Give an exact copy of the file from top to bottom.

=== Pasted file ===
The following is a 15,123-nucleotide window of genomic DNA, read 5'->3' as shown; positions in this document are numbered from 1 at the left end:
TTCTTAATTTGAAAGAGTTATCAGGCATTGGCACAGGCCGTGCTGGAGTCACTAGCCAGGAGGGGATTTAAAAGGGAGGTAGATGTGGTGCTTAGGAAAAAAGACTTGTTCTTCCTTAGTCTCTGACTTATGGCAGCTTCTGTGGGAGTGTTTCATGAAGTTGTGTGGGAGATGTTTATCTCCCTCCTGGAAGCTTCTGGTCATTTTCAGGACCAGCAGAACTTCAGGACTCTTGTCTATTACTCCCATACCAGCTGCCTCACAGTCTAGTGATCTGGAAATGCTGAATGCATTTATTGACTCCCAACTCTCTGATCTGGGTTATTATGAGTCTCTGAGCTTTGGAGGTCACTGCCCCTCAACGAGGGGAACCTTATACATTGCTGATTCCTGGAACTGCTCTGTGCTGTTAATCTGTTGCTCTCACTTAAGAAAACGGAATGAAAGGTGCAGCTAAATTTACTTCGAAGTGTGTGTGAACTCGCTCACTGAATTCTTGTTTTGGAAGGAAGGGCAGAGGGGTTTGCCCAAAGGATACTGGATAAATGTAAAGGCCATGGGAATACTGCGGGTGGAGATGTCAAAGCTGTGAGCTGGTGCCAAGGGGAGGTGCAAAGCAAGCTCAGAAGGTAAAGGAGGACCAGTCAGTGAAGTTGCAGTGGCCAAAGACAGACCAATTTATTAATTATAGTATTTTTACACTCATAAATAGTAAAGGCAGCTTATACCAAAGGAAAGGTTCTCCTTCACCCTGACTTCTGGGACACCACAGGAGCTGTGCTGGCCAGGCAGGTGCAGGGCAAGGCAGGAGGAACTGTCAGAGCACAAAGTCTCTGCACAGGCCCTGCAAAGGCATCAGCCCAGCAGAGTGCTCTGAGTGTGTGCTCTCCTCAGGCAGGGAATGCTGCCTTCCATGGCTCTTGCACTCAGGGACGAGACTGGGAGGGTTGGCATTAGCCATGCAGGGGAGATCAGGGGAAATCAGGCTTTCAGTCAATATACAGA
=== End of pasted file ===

The following is a 15,123-nucleotide window of genomic DNA, read 5'->3' as shown; positions in this document are numbered from 1 at the left end:
TTCTTAATTTGAAAGAGTTATCAGGCATTGGCACAGGCCGTGCTGGAGTCACTAGCCAGGAGGGGATTTAAAAGGGAGGTAGATGTGGTGCTTAGGAAAAAAGACTTGTTCTTCCTTAGTCTCTGACTTATGGCAGCTTCTGTGGGAGTGTTTCATGAAGTTGTGTGGGAGATGTTTATCTCCCTCCTGGAAGCTTCTGGTCATTTTCAGGACCAGCAGAACTTCAGGACTCTTGTCTATTACTCCCATACCAGCTGCCTCACAGTCTAGTGATCTGGAAATGCTGAATGCATTTATTGACTCCCAACTCTCTGATCTGGGTTATTATGAGTCTCTGAGCTTTGGAGGTCACTGCCCCTCAACGAGGGGAACCTTATACATTGCTGATTCCTGGAACTGCTCTGTGCTGTTAATCTGTTGCTCTCACTTAAGAAAACGGAATGAAAGGTGCAGCTAAATTTACTTCGAAGTGTGTGTGAACTCGCTCACTGAATTCTTGTTTTGGAAGGAAGGGCAGAGGGGTTTGCCCAAAGGATACTGGATAAATGTAAAGGCCATGGGAATACTGCGGGTGGAGATGTCAAAGCTGTGAGCTGGTGCCAAGGGGAGGTGCAAAGCAAGCTCAGAAGGTAAAGGAGGACCAGTCAGTGAAGTTGCAGTGGCCAAAGACAGACCAATTTATTAATTATAGTATTTTTACACTCATAAATAGTAAAGGCAGCTTATACCAAAGGAAAGGTTCTCCTTCACCCTGACTTCTGGGACACCACAGGAGCTGTGCTGGCCAGGCAGGTGCAGGGCAAGGCAGGAGGAACTGTCAGAGCACAAAGTCTCTGCACAGGCCCTGCAAAGGCATCAGCCCAGCAGAGTGCTCTGAGTGTGTGCTCTCCTCAGGCAGGGAATGCTGCCTTCCATGGCTCTTGCACTCAGGGACGAGACTGGGAGGGTTGGCATTAGCCATGCAGGGGAGATCAGGGGAAATCAGGCTTTCAGTCAATATACAGA